Nathan Allen - Historic Trades/Maintenance Manager
To say the landscape of Indiana has changed is a gross understatement. Originally, the fabric of this state was chiefly composed of vast stretches of hardwood forests with some swamps and open prairie land thrown in for good measure. The saying that a squirrel could travel from the Atlantic to the Mississippi without touching foot to the ground highlights how expansive the forest was. It is the forest that was both friend and foe to the earliest pioneers.
To equate the trees and woodlands that modern Hoosiers are familiar with to those virgin tracts settlers of the 18th and 19th century encountered is not a fair comparison. Trees of many species with diameters of 5-8 feet were commonly encountered, some specimens growing even larger. Fortunately, the state does have some small tracts of untouched forest in Spring Mill, Turkey Run and Shades State Parks as well as some small tracts in the Hoosier National Forest. If you get a chance to explore some of these areas, I would highly recommend it.
It is to this environment that farms, villages and factories were carved. One of the first tasks to accomplish was clearing the land itself. With modern equipment, logging trees of the size encountered in virgin forest is a challenge. How was it done with only hand tools and muscle? For the largest trees, removal was not an option. Instead, “girdling” was used. A cut was made all around the base of the tree, deep enough to go through the bark and sapwood. This in effect, strangled the tree, allowing enough sunlight through to permit farmers to plow and plant. Eventually the tree would rot from the top down. The smaller trees would be cut, piled and burned in place to make room for planting. The stumps would be dug and pulled out utilizing levers and ox or horse teams. If a farmer could get 2-3 acres a year cleared in this manner, it would be an accomplishment.
Because of the seemingly unlimited supply, wood prices were not dictated by species, as they are today, but merely the cost of labor was the factor. In looking at old accounts most entries will read to the effect of “163 feet boards .63”. On the occasion that a species, such as Walnut or Cherry, is mentioned it is still .10 per foot (a board foot is 1” x 1” x 12”). The exception to adjustment in prices was for “scantling wood”, which was bundles of basically scrap quality, sold at a much reduced price.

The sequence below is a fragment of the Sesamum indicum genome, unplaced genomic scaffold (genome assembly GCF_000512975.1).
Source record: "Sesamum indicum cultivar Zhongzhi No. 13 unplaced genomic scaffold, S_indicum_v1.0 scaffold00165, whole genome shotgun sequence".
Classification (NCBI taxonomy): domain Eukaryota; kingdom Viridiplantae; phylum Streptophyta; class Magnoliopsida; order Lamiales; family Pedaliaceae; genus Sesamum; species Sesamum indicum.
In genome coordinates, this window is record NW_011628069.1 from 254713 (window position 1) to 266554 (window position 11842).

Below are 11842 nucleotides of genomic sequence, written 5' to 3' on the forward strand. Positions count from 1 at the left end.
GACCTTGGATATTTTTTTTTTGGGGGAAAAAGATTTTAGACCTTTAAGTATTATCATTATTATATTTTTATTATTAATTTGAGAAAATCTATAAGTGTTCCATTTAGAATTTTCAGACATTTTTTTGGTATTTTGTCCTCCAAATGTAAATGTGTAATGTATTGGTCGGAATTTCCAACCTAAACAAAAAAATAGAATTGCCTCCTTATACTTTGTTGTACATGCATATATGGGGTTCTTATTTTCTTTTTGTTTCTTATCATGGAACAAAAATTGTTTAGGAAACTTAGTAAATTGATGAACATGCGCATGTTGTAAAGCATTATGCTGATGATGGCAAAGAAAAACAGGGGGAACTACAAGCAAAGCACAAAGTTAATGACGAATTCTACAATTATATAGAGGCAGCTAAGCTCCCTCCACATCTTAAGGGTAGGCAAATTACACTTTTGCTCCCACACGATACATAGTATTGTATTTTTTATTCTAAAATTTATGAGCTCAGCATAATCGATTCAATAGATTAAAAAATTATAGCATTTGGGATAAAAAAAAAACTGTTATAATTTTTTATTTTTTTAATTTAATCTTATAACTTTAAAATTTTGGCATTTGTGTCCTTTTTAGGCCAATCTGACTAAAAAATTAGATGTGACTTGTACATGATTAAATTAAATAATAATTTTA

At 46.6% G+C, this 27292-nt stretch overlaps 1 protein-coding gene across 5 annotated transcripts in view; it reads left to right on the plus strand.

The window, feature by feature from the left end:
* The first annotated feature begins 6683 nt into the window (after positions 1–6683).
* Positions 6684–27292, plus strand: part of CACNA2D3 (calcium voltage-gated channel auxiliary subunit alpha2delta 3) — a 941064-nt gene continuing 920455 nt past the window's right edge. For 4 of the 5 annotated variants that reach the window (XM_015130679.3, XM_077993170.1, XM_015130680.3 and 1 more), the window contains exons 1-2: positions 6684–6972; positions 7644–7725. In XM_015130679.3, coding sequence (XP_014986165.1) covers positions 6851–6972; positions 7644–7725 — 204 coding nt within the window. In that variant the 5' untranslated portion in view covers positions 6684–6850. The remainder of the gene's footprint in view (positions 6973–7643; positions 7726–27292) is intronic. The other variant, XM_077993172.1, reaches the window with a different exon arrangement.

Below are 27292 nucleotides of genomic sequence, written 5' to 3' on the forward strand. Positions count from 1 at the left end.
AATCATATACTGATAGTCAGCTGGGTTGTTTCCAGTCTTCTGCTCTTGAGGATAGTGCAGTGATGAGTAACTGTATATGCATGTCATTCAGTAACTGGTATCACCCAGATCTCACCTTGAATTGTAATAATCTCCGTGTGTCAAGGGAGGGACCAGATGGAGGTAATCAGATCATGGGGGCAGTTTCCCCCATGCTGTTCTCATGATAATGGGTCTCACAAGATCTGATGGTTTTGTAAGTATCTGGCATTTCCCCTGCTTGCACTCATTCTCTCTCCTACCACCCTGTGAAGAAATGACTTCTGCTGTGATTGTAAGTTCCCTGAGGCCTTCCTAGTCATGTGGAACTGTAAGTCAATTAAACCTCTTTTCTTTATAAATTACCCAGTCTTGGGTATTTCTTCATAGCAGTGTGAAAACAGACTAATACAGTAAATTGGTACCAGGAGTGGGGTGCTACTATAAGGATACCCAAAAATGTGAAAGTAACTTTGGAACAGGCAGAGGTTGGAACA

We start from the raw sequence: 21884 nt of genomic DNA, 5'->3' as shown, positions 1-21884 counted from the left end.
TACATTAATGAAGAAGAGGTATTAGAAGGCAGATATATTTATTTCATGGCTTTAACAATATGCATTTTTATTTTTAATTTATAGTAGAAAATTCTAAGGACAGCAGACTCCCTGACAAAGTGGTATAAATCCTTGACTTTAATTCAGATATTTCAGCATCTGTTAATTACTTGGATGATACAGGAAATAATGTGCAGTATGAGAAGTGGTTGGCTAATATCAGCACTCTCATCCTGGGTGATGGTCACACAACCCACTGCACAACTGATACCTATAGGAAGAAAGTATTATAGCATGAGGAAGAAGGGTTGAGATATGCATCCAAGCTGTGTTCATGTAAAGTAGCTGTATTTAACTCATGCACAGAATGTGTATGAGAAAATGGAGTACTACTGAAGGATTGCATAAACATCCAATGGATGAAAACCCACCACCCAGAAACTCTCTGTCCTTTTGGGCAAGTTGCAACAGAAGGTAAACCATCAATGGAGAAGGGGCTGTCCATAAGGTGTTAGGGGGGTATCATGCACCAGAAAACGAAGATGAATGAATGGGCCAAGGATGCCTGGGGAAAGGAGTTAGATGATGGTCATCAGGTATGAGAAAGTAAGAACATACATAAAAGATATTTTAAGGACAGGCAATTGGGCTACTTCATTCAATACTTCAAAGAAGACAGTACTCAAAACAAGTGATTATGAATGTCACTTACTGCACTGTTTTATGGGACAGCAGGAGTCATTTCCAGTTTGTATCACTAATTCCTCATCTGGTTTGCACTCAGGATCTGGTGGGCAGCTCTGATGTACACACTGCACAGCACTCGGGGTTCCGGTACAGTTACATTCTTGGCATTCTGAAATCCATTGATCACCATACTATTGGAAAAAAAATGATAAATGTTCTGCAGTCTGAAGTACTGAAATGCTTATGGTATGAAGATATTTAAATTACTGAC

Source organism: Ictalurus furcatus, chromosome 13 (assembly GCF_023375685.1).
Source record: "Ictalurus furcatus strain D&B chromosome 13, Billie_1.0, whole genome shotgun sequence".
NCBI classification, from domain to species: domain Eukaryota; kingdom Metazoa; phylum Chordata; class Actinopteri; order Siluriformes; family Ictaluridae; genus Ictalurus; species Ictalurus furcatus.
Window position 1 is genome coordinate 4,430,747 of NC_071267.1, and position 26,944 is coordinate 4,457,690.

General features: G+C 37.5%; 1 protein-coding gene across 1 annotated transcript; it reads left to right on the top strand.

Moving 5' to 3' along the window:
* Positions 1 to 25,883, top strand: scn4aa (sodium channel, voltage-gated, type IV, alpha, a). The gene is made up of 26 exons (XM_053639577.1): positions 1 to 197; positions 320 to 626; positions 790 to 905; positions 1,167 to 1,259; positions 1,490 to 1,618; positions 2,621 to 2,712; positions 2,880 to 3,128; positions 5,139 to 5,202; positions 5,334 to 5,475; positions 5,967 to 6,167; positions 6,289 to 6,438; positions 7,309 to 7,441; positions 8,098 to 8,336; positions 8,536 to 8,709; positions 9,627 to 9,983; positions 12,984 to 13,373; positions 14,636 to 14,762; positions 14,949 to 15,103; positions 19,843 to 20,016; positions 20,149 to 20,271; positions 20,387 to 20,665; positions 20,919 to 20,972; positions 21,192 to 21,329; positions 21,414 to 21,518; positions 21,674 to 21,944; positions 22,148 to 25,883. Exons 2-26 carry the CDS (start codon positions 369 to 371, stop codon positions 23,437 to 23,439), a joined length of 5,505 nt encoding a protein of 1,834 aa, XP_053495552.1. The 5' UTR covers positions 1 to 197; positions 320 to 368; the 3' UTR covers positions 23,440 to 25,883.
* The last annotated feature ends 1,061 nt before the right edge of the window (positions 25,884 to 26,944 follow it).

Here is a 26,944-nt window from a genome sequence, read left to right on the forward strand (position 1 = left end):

Because of the great abundance of timber resources, and the many ways in which wood was used in daily life, it is no
surprise that in census records, woodworking trades were most common, such as house wrights, cabinetmakers, gunsmiths and coopers. Other professions used wood in other forms that are not commonly thought of such as colliers who made charcoal for iron furnaces and smith’s forges and tanners who used oak bark for tanning hides. As something used in daily life, most 19th century Hoosiers would have had knowledge of the uses and properties of wood. The following is a list of 10 interesting wood facts:
1) Black locust is very rot resistant, and when put in the ground is said to last one year longer than stone.
2) The sapwood on a hickory tree makes the best handles. Ash is a close second.
3) One ton of hickory has more B.T.U’s than one ton of coal.
4) Poplar trees produce a beautiful flower in the Spring, and is Indiana’s state tree
5) Beech wood was traditionally used to make wooden planes, being very hard and tight grained
6) The cell structure of red oak is very porous. Air can be blown through a red oak “straw” making bubbles in a glass of water.
7) Figured hard maple (often referred to in 19th century as “sugar tree”) was prized for making gunstocks
8) Large sheets of Poplar bark would be stripped off living trees by Native Americans to use as coverings for longhouses and weigas.
9) Dogwood was often used for wooden machine parts and gears because of its toughness and wear resistance.
10) Willow charcoal was needed as one ingredient to make gunpowder.
Ellen Van Zanten - Experience Specialist
Hello to all of you out there in internet-land! My name is Ellen Van Zanten and I work for Conner Prairie with the Agricultural and Livestock department. Thinking about what to write for this first blog, I realized that there really isn’t a lot going on out here in the wintertime. This is the time of year we focus on training, coming up with ideas for new programs, and catching up on the chores that are difficult to get done during the regular season. So instead of making you read about all of that, I figured I’d walk you through a day for the Agricultural Staff in pictures.
When we are open during the summertime, we are often asked by our guests what happens to the animals in the winter when Conner Prairie is closed. With very, very few exceptions, our animals stay with us year-round, which means they need to be fed year-round. A typical morning for us means feeding. We put in some face time with all the animals on the property. And let me tell you, when you spend that kind of time with an animal, you get to know their personalities after awhile, their likes and dislikes, etc. Sometimes, any given animal could just wake up on the wrong side of the haystack. It’s very easy, when you see the same animals everyday, to forget that they are not pets.
Here at Conner Prairie, the animals we have perform a job, whether it is providing milk, pork, wool, or eggs. All of those things are important just as much today as they were in 1836. That’s part of why I love my job so much, it’s a daily reminder of where our food comes from and now how about another picture, eh?